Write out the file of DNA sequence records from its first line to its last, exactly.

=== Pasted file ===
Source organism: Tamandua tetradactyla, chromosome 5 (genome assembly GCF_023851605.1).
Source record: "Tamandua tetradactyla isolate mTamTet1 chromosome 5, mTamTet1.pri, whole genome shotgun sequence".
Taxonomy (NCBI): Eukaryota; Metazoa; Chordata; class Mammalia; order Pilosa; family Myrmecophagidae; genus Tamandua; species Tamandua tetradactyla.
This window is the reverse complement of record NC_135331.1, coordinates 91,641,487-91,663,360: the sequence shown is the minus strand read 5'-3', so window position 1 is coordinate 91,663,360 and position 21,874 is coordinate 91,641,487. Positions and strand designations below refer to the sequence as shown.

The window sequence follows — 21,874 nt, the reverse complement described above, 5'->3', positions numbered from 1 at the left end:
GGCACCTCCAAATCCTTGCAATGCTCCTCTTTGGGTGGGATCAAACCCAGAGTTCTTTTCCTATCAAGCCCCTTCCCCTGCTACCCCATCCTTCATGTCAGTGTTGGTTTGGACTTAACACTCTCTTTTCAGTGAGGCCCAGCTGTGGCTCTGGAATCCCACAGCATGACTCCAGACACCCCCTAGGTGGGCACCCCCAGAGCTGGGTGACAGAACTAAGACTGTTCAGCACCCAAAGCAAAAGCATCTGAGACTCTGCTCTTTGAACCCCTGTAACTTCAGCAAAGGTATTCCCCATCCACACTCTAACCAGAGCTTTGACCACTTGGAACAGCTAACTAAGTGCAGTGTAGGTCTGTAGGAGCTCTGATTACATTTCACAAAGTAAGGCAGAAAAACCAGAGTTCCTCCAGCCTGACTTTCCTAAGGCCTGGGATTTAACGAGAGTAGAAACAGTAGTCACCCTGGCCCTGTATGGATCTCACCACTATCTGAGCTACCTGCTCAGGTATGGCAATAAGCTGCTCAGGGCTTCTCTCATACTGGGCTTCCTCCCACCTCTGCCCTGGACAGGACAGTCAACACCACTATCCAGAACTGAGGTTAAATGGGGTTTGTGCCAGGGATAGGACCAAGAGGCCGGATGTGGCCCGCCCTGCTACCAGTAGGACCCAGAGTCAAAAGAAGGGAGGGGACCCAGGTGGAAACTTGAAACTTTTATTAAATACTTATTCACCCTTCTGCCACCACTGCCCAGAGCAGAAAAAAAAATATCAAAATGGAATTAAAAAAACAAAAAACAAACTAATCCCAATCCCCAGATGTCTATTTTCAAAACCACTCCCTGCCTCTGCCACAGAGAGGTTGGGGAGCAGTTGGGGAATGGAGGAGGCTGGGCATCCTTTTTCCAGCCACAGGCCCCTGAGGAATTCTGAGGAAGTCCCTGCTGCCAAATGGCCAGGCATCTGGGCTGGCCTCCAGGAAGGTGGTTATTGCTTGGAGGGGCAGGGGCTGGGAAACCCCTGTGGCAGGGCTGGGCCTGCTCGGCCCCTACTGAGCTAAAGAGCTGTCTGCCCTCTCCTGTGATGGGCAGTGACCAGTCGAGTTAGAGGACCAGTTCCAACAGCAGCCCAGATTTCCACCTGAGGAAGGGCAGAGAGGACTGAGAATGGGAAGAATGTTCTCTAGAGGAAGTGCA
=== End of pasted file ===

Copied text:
Source organism: Tamandua tetradactyla, chromosome 5 (genome assembly GCF_023851605.1).
Source record: "Tamandua tetradactyla isolate mTamTet1 chromosome 5, mTamTet1.pri, whole genome shotgun sequence".
Taxonomy (NCBI): Eukaryota; Metazoa; Chordata; class Mammalia; order Pilosa; family Myrmecophagidae; genus Tamandua; species Tamandua tetradactyla.
This window is the reverse complement of record NC_135331.1, coordinates 91,641,487-91,663,360: the sequence shown is the minus strand read 5'-3', so window position 1 is coordinate 91,663,360 and position 21,874 is coordinate 91,641,487. Positions and strand designations below refer to the sequence as shown.

The window sequence follows — 21,874 nt, the reverse complement described above, 5'->3', positions numbered from 1 at the left end:
GGCACCTCCAAATCCTTGCAATGCTCCTCTTTGGGTGGGATCAAACCCAGAGTTCTTTTCCTATCAAGCCCCTTCCCCTGCTACCCCATCCTTCATGTCAGTGTTGGTTTGGACTTAACACTCTCTTTTCAGTGAGGCCCAGCTGTGGCTCTGGAATCCCACAGCATGACTCCAGACACCCCCTAGGTGGGCACCCCCAGAGCTGGGTGACAGAACTAAGACTGTTCAGCACCCAAAGCAAAAGCATCTGAGACTCTGCTCTTTGAACCCCTGTAACTTCAGCAAAGGTATTCCCCATCCACACTCTAACCAGAGCTTTGACCACTTGGAACAGCTAACTAAGTGCAGTGTAGGTCTGTAGGAGCTCTGATTACATTTCACAAAGTAAGGCAGAAAAACCAGAGTTCCTCCAGCCTGACTTTCCTAAGGCCTGGGATTTAACGAGAGTAGAAACAGTAGTCACCCTGGCCCTGTATGGATCTCACCACTATCTGAGCTACCTGCTCAGGTATGGCAATAAGCTGCTCAGGGCTTCTCTCATACTGGGCTTCCTCCCACCTCTGCCCTGGACAGGACAGTCAACACCACTATCCAGAACTGAGGTTAAATGGGGTTTGTGCCAGGGATAGGACCAAGAGGCCGGATGTGGCCCGCCCTGCTACCAGTAGGACCCAGAGTCAAAAGAAGGGAGGGGACCCAGGTGGAAACTTGAAACTTTTATTAAATACTTATTCACCCTTCTGCCACCACTGCCCAGAGCAGAAAAAAAAATATCAAAATGGAATTAAAAAAACAAAAAACAAACTAATCCCAATCCCCAGATGTCTATTTTCAAAACCACTCCCTGCCTCTGCCACAGAGAGGTTGGGGAGCAGTTGGGGAATGGAGGAGGCTGGGCATCCTTTTTCCAGCCACAGGCCCCTGAGGAATTCTGAGGAAGTCCCTGCTGCCAAATGGCCAGGCATCTGGGCTGGCCTCCAGGAAGGTGGTTATTGCTTGGAGGGGCAGGGGCTGGGAAACCCCTGTGGCAGGGCTGGGCCTGCTCGGCCCCTACTGAGCTAAAGAGCTGTCTGCCCTCTCCTGTGATGGGCAGTGACCAGTCGAGTTAGAGGACCAGTTCCAACAGCAGCCCAGATTTCCACCTGAGGAAGGGCAGAGAGGACTGAGAATGGGAAGAATGTTCTCTAGAGGAAGTGCA